WAT Future Forum – member feedback


On Sept 2, 2014 Wide Angle Tasmania’s members and supporters gathered together to discuss the impact of the decision by Screen Australia to cease direct funding of Wide Angle Tasmania beyond Dec 2015. 

80 people attended the evening – including production company directors, emerging and established screen practitioners, Council, government representatives and community partners.  39 individuals who were unable to attend the forum provided feedback via an online survey.

Next steps
The WAT Future Forum was a critical first step for WAT members and supporters to come together and better understand the context that WAT is operating in.  The feedback provided the WAT Board with a clear message that the services provided by WAT are valued and rated as critical for the ongoing production of screen projects within the state.

The WAT staff and Board are now meeting with stakeholders and partners from government, industry and the broader community. These consultation phases will inform and refine the viable options that Wide Angle Tasmania intends to develop and interrogate during 2015.

Summary of Feedback

The forum was structured in four parts:

  1. A summary of WAT’s not-for-profit financial model and a snapshot of WAT’s services.  An outline of the SA decision and the options open to WAT going forward.
  2. A reflection on how WAT is valued by our stakeholders.  We wanted to ensure that, collectively, we understand the core role of the organization in the state.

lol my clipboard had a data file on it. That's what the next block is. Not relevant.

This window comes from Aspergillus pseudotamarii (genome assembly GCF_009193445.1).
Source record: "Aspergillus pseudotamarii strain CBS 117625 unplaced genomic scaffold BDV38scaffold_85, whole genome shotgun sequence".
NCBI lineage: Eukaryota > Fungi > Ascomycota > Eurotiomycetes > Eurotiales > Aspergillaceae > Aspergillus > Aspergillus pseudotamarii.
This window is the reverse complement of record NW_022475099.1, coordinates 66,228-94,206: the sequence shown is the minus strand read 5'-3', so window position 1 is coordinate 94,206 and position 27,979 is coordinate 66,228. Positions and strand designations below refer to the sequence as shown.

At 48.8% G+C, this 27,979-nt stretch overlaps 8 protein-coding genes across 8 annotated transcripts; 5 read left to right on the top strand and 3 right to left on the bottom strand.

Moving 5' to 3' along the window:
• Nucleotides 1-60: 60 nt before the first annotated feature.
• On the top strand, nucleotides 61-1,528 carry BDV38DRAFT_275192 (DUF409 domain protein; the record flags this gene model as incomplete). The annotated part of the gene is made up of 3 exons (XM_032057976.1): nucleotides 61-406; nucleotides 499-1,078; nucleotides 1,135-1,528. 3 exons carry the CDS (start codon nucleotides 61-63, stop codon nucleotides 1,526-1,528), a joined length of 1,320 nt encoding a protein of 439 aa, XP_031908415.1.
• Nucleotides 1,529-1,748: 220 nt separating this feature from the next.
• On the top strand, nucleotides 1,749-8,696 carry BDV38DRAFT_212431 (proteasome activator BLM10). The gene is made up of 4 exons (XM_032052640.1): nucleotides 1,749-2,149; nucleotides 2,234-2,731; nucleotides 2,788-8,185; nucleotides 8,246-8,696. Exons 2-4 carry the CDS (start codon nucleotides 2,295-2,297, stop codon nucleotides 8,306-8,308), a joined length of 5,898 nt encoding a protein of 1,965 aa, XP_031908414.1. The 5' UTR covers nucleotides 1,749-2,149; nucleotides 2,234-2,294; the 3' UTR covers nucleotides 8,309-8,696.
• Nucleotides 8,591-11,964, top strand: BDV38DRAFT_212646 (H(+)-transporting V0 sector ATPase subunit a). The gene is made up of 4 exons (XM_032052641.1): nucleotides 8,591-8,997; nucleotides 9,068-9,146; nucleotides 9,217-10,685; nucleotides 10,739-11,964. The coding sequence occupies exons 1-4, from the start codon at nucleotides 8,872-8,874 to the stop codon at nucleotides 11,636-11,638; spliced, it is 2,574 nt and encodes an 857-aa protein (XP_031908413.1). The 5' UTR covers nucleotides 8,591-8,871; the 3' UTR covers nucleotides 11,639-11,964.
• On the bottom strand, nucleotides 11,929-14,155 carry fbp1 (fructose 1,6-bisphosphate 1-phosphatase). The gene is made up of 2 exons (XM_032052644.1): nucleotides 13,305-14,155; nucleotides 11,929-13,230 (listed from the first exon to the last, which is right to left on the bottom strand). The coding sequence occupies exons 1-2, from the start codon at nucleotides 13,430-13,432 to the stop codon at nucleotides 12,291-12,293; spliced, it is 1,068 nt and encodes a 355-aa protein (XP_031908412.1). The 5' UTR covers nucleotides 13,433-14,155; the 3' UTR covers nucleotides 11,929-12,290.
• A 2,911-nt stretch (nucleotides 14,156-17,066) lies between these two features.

3. An exercise to establish the screen aspirations of our stakeholders.  We wanted to ensure that we, collectively, understand what our stakeholders are working towards.
  4. A brainstorm about potential pathways for WAT.  We wanted to explore potential partnerships, trends, opportunities that WAT should consider as we plan for the future.

A number of unifying themes could be identified from responses.   We provide the summary below as a record of the feedback received from the Forum and survey.

How do our stakeholders value WAT?

WAT’s place in the screen sector
WAT was described strongly as a “hub for filmmakers” that acts to link practitioners and projects together.  Our role in supporting collaboration and encouraging a sense of community was highly regarding by respondents. “WAT encourages a feeling of community and of possibility.”

The structure of WAT (as a not-for-profit model with a development agenda) was identified as a key contributor to our capacity to build community and connection - “it can be very comforting to know there's a place to go for advice and learning from experts who are simply there to help - not to extract money from those they support and not with any other agenda.”

WAT’s independence was highlighted as a key strength – WAT is small and independent of bureaucratic organisations but connected with industry such that they can (be) responsive and flexible and targeted.”
Many respondents highlighted the value of WAT’s formal and informal processes for connecting experienced screen practitioners with emerging practitioners in the state – Wide Angle Tasmania empowers new film makers with a vision to turn that vision into a reality by pairing them with industry professionals.”